Although similar, bookkeeping is simply one part of the comprehensive accounting process – at times, work can overlap. Bookkeeping tasks lay a firm foundation for the accounting process, a process that involves additional analyzation, summarization, and interpretation.
Three further differences, objective, financial statement preparation, and educational experience are briefly compared below.
- Objective: While bookkeeping is meant to keep accurate records of financial transactions, accounting further gauges financial situations and suggests changes accordingly.
- Financial Statements: Bookkeepers do not regularly prepare financial statements as part of the bookkeeping process, while accountants do.
- Education: While bookkeepers have specialized knowledge of complex financial topics, accountants often receive the title of Certified Public Accountant (CPA) with educational experience.
Essentially, accountants expand on the tasks performed by bookkeepers. While a full-time CPA is not required for small business success, a bookkeeper certainly is.
Determine Whether You Need to Report Cash Basis or Accrual.
Businesses use two primary methods to document revenue and expenses and report to the IRS: cash basis or accrual. Depending on the proper method for your company, every other bookkeeping task is affected. Thus, selecting the proper type of accounting immediately is important.
The cash basis reporting method can be utilized for small business that do not stock inventory items and have acquired less than $25 million within the past three years. If your company does not fall into this category, you must utilize accrual basis reporting.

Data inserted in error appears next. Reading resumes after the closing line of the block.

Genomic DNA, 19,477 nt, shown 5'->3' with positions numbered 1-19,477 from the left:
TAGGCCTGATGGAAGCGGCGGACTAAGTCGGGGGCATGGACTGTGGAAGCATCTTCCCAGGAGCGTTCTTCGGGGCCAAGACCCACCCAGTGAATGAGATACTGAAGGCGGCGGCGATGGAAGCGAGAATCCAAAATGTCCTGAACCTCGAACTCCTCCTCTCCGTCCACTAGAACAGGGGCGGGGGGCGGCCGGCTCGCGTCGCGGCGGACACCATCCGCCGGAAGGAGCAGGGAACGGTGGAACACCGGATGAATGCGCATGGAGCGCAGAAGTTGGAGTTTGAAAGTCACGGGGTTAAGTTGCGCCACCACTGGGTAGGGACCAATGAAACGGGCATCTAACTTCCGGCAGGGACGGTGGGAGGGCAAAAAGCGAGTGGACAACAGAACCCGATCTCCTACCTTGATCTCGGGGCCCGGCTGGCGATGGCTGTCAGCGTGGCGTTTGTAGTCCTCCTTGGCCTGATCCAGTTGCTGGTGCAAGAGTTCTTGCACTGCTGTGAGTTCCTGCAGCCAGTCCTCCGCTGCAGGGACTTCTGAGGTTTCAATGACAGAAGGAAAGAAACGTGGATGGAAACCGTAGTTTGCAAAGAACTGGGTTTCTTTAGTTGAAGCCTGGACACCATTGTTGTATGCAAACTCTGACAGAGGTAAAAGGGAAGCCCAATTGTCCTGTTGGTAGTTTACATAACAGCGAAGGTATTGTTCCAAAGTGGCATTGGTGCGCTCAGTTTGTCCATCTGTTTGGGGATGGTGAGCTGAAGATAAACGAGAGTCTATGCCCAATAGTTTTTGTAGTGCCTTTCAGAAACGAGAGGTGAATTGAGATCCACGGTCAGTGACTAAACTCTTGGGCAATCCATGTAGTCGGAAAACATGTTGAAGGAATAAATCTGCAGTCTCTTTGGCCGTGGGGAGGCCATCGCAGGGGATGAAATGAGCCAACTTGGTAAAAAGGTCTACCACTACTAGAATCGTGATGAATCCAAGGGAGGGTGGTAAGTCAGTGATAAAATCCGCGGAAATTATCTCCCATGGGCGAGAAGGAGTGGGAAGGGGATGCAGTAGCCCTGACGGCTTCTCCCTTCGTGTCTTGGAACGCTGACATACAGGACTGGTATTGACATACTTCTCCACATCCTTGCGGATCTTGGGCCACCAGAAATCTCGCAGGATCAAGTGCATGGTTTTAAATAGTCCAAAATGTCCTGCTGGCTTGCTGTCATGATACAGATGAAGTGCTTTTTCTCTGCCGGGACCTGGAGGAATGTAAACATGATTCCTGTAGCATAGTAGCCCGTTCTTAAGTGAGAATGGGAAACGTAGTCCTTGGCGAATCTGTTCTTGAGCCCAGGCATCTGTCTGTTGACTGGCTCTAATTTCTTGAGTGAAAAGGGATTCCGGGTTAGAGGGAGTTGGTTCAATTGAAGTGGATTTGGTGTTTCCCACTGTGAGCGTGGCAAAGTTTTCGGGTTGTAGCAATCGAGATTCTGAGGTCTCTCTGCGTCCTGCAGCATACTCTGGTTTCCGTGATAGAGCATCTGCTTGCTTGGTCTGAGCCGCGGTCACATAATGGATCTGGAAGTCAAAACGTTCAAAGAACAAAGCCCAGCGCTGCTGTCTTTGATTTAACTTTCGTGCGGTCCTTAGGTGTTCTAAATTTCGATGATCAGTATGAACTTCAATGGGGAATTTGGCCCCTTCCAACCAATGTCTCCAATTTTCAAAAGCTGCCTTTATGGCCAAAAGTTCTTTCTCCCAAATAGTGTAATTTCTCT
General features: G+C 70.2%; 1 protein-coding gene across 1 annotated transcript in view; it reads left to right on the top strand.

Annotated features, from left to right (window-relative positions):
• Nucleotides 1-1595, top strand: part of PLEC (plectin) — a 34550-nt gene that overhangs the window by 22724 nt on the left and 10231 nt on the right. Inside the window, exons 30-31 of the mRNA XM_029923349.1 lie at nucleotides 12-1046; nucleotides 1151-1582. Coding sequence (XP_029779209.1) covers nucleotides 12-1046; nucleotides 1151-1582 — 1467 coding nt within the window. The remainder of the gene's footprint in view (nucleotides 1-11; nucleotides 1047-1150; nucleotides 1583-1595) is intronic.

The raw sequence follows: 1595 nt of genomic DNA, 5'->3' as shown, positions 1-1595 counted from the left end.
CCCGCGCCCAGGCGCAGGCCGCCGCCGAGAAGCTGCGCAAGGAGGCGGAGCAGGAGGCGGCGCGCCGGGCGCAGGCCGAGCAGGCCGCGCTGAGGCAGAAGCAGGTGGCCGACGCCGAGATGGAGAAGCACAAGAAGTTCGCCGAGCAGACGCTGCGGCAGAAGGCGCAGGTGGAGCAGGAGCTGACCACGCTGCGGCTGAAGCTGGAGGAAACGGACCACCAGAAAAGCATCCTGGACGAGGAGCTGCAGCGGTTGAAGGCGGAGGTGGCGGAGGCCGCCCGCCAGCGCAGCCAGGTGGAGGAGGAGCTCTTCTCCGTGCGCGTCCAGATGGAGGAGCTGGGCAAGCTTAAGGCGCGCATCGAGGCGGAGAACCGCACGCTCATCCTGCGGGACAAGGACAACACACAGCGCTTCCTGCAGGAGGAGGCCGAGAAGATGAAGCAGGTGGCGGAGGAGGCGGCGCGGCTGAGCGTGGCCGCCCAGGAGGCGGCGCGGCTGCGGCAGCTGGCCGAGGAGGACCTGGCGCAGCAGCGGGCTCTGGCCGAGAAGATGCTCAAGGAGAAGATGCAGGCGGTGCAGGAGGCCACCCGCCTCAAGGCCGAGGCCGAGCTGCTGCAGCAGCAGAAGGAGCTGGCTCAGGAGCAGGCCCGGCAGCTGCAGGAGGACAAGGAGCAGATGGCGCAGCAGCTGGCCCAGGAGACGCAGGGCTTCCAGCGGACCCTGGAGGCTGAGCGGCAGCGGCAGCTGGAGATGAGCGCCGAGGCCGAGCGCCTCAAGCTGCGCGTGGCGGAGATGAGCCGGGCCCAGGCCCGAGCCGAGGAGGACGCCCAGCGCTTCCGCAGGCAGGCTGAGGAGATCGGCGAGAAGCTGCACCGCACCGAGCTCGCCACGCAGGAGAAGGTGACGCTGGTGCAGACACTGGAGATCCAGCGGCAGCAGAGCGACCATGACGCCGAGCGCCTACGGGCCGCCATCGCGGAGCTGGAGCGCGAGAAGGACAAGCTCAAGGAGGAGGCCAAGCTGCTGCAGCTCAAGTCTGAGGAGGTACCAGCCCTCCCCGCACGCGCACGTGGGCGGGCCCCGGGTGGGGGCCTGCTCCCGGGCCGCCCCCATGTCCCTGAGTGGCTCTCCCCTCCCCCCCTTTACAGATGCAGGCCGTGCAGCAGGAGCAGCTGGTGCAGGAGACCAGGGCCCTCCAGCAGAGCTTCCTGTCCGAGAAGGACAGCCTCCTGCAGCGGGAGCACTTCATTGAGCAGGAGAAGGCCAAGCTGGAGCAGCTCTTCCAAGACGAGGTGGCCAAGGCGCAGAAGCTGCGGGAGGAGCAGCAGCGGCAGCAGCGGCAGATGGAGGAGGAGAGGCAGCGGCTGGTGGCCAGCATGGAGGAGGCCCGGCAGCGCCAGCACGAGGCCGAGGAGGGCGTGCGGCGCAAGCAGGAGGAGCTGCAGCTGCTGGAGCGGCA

Create Three Documents.
Creating three basic documents is essential to begin accomplishing bookkeeping tasks for your business: the balance sheet, the profit and loss statement, and the cash flow statement. In the beginning, free document templates available online should suffice.
- The Balance Sheet helps determine what your business is truly worth. The balance sheet lists assets, liabilities, and equity. As mentioned, equity takes business assets and liabilities into account to determine business value, so keeping careful record of each item is important.
- The Profit and Loss Statement helps determine if your business is profitable. Once again, profit is calculated by subtracting expenses from revenue for a specific period of time. Business often create quarterly and yearly profit-loss statements.
- The Cash Flow Statement documents where your business’s cash goes. This statement helps business owners understand how much cash the company makes daily, how much cash is owned in purchased assets, and how much cash is invested in the business – including business loans.
Always keep these statements up-to-date.
The Role of the Bookkeeper